Jen simply spent each day crying. Worse was to come when the judge decided that the trial would have to be abandoned because of a technicality, justice would not be done. It almost done for Jenny as well. She took to her bed for three months, pumped full of medication, a zombie. Tony had been afraid to leave her, even just to go to the shops, because he wasn’t convinced she would still be alive when he returned. At times he thought this would be the best thing for her, free of her pain and torment, but somehow they eventually saw it through. Jenny had found the strength from somewhere to live a life again, not her life, but some sort of a life, as the different person she had now become. She came downstairs one morning washed and dressed, coherent, resembling his wife and the kid’s mother, to the delight and surprise of them all. After the kids had gone to school Jenny and Tony spoke for the first time in a long time, the trip was planned and here they now were.
Tony almost drove past the spot he always stopped at on the way to the cabin. He refocused his mind and pulled off the road into a space that was only big enough for one car, parking directly facing the drop below. What was it the counsellor used to say? Stop looking backwards, move forwards. You can remember the past, but must live the present and look towards the future. He had been told a thousand such clichés. But maybe clichés are used so often because they do make sense? He turned the engine off and they both looked out at the valley in front of them. Dusk was falling but you could still just about see the forest floor below, a sheer drop, hundreds of feet down, their miniature version of the Grand Canyon. It had become tradition to stop here, to leave the car for a few minutes and stare at the simple wondrous beauty. They both got out and Tony walked round to Jenny, standing behind her as he always had, his arms wrapped around her, his cheek to hers.
Jenny held his hands and whispered to him. “Are you ready”?
Tony didn’t reply. He unwrapped himself, walked to the trunk of the car and reached into it, struggling as he pulled the heavily drugged, unconscious, gang banging murderer of their son onto the road. The sleeping tablets had worked well, slipped into his drink hours earlier, now trussed up in a camouflage sleeping bag. It would blend in well with his new surroundings. Tony pulled it towards Jenny and dropped it in front of the car onto the ground between the two of them. They looked at each other, nodded and bent down together, each picking up an end of the bag. They swung the murderer backwards and forwards, getting higher and higher, a bit like they had done when playing with their own children years ago, except this time it was on the edge of a mountain, and when they reached the count of five they let go, flinging the soon to be body of the killer down to the valley far below. It seemed ages before he struck the bottom, not hitting anything on the way, but in reality it could only have been a few seconds, and made only as much noise as a nocturnal animal stealthily carving a path through the foliage.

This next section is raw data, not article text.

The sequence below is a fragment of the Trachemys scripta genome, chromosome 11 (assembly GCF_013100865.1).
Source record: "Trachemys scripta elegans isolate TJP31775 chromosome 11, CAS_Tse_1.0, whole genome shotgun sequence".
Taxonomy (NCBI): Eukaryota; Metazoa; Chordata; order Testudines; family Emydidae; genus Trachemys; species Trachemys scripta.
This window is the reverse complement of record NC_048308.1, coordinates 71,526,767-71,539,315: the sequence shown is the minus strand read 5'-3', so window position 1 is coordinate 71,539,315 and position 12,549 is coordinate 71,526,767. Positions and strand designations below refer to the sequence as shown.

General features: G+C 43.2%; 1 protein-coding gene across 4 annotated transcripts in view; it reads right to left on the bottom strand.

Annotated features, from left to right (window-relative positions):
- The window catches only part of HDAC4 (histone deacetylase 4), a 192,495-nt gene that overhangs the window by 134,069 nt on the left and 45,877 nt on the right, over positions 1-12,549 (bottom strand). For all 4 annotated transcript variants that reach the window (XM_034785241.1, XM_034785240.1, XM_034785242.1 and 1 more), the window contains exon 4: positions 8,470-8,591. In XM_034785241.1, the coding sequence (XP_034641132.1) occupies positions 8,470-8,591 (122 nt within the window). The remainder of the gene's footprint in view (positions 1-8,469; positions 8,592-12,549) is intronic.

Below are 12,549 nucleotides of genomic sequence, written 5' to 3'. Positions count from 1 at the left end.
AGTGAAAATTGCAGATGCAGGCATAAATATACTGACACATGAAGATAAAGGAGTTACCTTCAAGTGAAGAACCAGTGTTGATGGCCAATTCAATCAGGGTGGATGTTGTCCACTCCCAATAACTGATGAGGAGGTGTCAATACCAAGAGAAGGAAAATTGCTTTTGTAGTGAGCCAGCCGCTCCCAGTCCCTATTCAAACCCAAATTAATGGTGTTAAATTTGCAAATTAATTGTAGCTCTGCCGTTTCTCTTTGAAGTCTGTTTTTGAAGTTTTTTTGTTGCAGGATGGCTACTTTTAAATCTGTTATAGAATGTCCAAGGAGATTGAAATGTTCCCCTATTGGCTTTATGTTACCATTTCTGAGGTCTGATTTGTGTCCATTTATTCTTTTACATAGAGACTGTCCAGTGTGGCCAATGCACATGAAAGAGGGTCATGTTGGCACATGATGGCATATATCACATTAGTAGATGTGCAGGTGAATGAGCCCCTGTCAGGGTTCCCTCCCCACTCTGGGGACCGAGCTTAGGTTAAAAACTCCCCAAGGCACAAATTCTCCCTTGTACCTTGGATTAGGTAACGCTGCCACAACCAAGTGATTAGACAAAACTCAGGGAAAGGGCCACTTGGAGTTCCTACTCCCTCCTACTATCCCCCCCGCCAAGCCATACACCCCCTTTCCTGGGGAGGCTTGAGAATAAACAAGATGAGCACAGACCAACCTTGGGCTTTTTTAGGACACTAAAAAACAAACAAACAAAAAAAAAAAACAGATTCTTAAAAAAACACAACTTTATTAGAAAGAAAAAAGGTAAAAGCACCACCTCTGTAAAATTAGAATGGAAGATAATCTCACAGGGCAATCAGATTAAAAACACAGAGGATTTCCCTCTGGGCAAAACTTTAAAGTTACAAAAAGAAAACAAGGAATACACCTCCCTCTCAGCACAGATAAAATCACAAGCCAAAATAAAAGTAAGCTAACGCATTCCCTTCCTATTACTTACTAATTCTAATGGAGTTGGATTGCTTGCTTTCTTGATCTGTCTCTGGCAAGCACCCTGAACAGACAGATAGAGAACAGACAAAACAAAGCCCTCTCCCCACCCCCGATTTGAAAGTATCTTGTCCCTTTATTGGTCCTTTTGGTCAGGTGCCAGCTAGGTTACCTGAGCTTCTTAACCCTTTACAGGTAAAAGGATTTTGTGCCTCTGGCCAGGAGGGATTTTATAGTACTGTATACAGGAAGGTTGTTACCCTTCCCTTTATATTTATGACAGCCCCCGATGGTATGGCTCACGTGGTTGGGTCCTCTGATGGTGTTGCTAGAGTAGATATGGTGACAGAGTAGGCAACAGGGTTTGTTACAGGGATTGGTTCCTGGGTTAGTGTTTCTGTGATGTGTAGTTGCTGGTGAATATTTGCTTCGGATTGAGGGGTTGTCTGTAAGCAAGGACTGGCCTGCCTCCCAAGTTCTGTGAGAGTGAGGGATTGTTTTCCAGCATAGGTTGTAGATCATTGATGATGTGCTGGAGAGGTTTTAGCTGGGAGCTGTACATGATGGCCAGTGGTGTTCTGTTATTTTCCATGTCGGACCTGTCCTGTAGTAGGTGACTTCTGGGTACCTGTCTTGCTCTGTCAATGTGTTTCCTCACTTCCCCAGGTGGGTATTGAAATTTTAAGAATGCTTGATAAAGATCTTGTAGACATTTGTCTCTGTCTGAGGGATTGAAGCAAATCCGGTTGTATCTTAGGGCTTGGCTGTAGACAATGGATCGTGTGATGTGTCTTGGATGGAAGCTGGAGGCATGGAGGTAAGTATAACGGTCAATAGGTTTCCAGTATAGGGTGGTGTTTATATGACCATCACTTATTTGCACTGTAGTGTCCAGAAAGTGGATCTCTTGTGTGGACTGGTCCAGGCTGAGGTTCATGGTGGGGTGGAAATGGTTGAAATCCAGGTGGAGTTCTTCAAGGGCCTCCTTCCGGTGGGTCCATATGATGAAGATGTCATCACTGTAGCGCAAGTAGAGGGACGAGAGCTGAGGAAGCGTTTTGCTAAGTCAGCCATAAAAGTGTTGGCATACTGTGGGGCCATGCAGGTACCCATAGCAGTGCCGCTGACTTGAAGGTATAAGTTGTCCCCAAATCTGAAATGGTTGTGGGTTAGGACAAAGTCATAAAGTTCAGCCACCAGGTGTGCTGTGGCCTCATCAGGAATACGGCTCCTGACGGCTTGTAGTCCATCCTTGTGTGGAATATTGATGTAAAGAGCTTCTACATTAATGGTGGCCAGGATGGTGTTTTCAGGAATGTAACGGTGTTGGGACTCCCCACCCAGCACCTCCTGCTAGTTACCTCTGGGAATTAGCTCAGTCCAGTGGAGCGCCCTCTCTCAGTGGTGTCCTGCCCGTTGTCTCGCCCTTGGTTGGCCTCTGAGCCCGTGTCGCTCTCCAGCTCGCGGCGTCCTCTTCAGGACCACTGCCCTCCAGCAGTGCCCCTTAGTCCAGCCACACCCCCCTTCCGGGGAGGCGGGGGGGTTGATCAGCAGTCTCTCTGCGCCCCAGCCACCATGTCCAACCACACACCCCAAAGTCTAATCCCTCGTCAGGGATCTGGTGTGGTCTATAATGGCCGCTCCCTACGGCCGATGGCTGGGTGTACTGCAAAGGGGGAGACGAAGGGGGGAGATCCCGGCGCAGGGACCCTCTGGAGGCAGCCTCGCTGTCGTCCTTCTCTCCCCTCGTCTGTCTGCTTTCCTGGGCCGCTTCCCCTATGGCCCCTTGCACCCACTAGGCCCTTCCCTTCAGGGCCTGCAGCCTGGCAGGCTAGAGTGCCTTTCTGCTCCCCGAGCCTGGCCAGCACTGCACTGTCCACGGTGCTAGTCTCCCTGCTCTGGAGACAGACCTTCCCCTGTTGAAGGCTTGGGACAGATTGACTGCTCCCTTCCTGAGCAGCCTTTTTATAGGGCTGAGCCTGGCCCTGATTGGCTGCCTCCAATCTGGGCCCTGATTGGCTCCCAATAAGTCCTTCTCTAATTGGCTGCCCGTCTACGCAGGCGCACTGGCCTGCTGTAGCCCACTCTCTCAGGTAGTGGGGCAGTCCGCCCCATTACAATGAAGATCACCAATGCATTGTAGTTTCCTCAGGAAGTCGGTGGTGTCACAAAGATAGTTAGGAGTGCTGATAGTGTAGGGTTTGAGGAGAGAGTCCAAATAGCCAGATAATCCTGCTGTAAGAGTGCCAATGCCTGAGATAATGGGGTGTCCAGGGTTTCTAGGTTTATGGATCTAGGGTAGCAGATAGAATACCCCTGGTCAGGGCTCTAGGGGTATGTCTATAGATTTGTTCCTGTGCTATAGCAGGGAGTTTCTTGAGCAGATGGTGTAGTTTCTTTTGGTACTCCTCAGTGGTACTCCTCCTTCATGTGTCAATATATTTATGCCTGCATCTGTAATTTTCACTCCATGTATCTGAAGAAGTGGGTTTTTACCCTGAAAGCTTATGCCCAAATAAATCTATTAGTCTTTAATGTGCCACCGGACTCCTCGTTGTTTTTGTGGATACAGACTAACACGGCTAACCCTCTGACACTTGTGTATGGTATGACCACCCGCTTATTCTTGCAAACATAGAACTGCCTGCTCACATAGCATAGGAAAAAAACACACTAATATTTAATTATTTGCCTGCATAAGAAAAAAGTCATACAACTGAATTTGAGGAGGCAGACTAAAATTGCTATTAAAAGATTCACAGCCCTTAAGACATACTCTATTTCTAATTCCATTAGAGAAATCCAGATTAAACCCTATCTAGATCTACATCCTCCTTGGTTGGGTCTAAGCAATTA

They stood there staring down and found each other’s hands.
“Do you think he’s definitely dead”? Jenny asked.
“I’d give good odds on it” Tony replied. He wasn’t sure how he felt –relieved certainly, justified, but not happy to any great degree. He had wanted the killer to experience his own death, to be fully conscious when they threw him over, but Jenny had said it would be best and easiest if he wasn’t –and what did it really matter? He would be dead. Jenny was good like that. She was always able to provide a balanced, sensible overview and opinion.
“On to the cabin”? Tony asked.
Jenny smiled. There actually seemed to be a small trace of genuine happiness in that smile.
“Yes, and happy anniversary. Thanks for my present. I’ll never forget it”
Bio: Currently living in Essex, UK, but originally from Ireland, Fergus has had short stories and articles published in Ireland's Own, in an anthology by First Bus and in Short-story.me